After Mrs. Smith has talked to her husband. Mr. Smith, here is my home, cellular and office telephone numbers. Call me any time if you need anything. Is there anything I can get for you right now? Ok, I’ll stop back tomorrow morning and see how you are doing. The doctor said you are going to be discharged tomorrow. I will start to arrange to make sure you can get home, as soon as I get back to my office.

Next Day. Hello Mr. Smith, how are you today. I talked to your wife on the way over here. She said she would be here about noon and expects to take your home right after that. How are you feeling? Great. I brought you this ABC Company T-shirt, and I have a rain check here for you. When you arm heals up, we would like you to come back and finish your day of rock climbing. You have my telephone number, so if you need anything or have any questions give me a call. It was nice meeting you, and I am very sorry you were hurt, as we discussed before you went out on the trip, occasionally accidents do happen when climbing, but we sure are sorry it happened to you. I hope you come back and see us again.

Next Week. Hello Mr. Smith, how are you? This is Bob Jones from ABC Company. I just thought I would call and see how you are doing. Great, I am glad things are going fine. Still have my telephone numbers? Great. It has been nice talking to you take care of yourself. Give me a call when you are ready to go climbing again.

Some of you might argue this is setting you up for a lawsuit, but how? You have done nothing except be nice and courteous, (the way your mother would expect you to act). Worst-case scenario is you are sued. The worst-case scenario is the same either way. Even if everything you did was presented to a jury, what could be used against you? You acted as a kind and courteous businessperson. You did not admit liability, you reinforced the language in your release, and you helped an injured human being.

Scene 3

When a death occurs, you must do some research immediately. Contact any friends of the deceased who were on the trip when the accident occurred and learn as much as you can. Find out who you can call to go visit the deceased’s family. Call that person and have them go to the family’s house to be there. If those people are not available, or in addition to that person, call the person’s minister or priest if possible.

“Mrs. Jones, this is Bob Jones of ABC Company. Mrs. Jones, I am sorry to tell you that your husband was fatally injured today rock climbing. I am not sure what happened, as soon as we learn something I will call you and let you know. Mrs. Jones, is there anyone I can call for you, I have all ready called your priest and Mrs. Neighbor and asked them to come over to your house. Do you have something to write with, I want to give you my telephone numbers so you can contact me? The office 800 number here is 877 Did Die. If you call here and I am not here, ask for Suzy. My cell phone number is 123-456-7890. My home telephone number is 102-345-6789. My name is Bob Jones. As soon as I find out what happened, I will call you back and let you know. I will also call you back and talk to you when I find out what the authorities have done with your husband and how we can transport him back to you.”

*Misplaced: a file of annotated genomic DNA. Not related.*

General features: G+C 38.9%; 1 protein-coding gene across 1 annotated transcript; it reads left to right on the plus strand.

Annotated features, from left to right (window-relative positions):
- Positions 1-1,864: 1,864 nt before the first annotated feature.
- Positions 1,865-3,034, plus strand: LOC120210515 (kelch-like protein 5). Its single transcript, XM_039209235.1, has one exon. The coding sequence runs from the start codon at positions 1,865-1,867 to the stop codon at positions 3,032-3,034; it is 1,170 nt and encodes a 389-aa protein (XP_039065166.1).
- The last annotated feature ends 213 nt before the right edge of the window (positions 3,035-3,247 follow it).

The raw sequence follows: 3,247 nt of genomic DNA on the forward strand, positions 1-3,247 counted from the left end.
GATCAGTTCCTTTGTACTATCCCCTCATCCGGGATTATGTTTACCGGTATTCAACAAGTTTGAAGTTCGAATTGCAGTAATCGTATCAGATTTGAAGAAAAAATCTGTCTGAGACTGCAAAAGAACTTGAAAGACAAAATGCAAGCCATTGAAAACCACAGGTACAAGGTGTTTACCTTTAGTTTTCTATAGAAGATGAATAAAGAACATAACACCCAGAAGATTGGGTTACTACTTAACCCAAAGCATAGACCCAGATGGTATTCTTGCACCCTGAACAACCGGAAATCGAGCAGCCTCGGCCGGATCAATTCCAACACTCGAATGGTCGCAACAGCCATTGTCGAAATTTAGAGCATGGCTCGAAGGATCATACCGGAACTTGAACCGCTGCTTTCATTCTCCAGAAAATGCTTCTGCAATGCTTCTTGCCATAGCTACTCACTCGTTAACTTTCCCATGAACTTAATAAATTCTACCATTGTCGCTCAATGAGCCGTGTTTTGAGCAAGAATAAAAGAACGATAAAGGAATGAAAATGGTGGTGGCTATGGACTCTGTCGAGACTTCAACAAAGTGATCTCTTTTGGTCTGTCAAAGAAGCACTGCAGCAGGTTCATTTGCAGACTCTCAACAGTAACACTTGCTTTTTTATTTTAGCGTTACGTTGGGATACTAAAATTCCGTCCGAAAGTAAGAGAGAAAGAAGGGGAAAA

The critical component in all three of these telephone calls is you. You are there to answer their questions. They have your telephone number to use to call a nice, friendly, helpful person to answer their questions. You are not creating hospital or bureaucratic nightmares. You are not allowing the system to create a disaster for you. You are attempting to ease their problems.

The call from the previous paragraph about the fatality is not going to be easy. In fact, people are going to be crying and screaming on the phone. However, it will pay off both for you and for the family. I know I have made those phone calls.

In a fatality, many counties require the Sheriff’s department or the corner to make the notification of the death. That is done usually by having the local law enforcement authorities stop by in person. Make sure you stay on top of the situation. In one case, it took twelve hours from the time of death to notify the family because of bureaucratic delays. The family did not need this. You should work with the authorities to notify the family in a timely and kind manner.

Many times, you will be confronted with angry or even hostile responses. Do not waiver; continue with the same calm helpful tone of voice. Do not bow down, hide, or become angry. Just continue to help. Some people when faced with these situations react in ways that might be difficult to deal with. In those situations, they will eventually calm down and thank you for your response. Becoming angry or hostile will just send them to an attorney quicker.

The other reason people hide from this duty is time. They believe they do not have the time to respond to these situations. Let’s look at this from a couple of different perspectives. If you lose your company, you will have plenty of time to do anything you want, stand in unemployment lines, stand in free food lines, or sit and feed pigeons in the park. In addition, the time you spend working with your injured clients may save you hundreds of hours later. If you are sued, think about how much time you will miss from your business for trials, depositions, working with your attorneys and everything else that is involved with defending a suit. Finally, consider it marketing time. If someone has been injured, they are going to tell everyone at work, school, church, and in their community. They can either put a good spin or a bad spin on how they were treated. One description of the facts can help your company immensely; the other can only hurt you. The opportunity is in your hands.